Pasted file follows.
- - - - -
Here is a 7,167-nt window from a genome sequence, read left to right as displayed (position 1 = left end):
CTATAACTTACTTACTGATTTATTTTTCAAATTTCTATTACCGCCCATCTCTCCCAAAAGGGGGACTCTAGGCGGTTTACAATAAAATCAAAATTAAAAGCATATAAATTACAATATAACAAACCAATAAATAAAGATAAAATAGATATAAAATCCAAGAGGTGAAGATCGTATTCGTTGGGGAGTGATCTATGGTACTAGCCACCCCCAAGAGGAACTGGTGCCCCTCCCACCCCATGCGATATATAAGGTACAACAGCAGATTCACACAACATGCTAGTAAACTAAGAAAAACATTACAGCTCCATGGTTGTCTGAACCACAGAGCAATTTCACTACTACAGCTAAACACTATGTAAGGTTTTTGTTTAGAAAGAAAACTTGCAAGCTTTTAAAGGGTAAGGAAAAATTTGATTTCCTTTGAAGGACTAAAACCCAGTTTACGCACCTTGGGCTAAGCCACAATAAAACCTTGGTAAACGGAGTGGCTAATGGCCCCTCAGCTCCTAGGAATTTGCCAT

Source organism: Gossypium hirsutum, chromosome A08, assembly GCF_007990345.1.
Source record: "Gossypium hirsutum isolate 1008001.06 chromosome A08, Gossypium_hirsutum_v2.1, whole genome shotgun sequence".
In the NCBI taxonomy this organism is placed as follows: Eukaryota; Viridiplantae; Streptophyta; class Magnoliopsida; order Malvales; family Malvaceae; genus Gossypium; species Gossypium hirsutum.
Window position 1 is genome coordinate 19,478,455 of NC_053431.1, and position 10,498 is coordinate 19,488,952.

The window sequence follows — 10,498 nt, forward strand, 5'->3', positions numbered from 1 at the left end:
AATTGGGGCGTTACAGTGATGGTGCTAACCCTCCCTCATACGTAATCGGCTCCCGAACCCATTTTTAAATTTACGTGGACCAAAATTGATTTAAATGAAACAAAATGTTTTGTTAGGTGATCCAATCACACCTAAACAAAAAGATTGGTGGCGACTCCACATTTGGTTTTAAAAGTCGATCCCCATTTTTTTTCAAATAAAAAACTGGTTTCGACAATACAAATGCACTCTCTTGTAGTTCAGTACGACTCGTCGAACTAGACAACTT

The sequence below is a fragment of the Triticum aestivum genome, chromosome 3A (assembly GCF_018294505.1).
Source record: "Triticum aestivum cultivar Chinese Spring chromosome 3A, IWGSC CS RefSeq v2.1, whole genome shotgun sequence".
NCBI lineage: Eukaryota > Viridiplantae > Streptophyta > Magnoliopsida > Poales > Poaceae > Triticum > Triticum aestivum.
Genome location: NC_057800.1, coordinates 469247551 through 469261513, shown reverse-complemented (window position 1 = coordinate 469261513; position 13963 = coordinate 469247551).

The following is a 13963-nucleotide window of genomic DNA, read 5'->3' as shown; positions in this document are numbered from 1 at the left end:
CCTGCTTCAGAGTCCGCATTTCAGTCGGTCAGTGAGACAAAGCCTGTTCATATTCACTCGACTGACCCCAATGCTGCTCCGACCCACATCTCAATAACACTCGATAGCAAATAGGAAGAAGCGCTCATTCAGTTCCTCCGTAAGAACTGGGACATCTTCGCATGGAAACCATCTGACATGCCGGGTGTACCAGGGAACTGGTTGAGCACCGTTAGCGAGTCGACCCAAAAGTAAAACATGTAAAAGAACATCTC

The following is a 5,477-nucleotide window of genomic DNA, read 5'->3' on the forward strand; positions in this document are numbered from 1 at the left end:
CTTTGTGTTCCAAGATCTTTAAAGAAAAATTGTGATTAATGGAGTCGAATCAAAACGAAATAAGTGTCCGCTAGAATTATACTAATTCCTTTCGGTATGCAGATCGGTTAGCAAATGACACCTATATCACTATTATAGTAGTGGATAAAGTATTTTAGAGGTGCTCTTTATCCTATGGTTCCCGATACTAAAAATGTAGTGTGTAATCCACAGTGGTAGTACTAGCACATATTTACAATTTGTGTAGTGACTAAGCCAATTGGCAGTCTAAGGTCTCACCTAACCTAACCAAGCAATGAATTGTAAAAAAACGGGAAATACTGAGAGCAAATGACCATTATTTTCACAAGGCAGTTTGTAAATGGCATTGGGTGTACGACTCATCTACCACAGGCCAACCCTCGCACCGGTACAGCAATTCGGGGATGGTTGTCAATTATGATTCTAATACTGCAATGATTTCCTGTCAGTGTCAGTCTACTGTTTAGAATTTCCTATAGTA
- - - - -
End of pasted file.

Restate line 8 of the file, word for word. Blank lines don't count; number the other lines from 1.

AATTGGGGCGTTACAGTGATGGTGCTAACCCTCCCTCATACGTAATCGGCTCCCGAACCCATTTTTAAATTTACGTGGACCAAAATTGATTTAAATGAAACAAAATGTTTTGTTAGGTGATCCAATCACACCTAAACAAAAAGATTGGTGGCGACTCCACATTTGGTTTTAAAAGTCGATCCCCATTTTTTTTCAAATAAAAAACTGGTTTCGACAATACAAATGCACTCTCTTGTAGTTCAGTACGACTCGTCGAACTAGACAACTT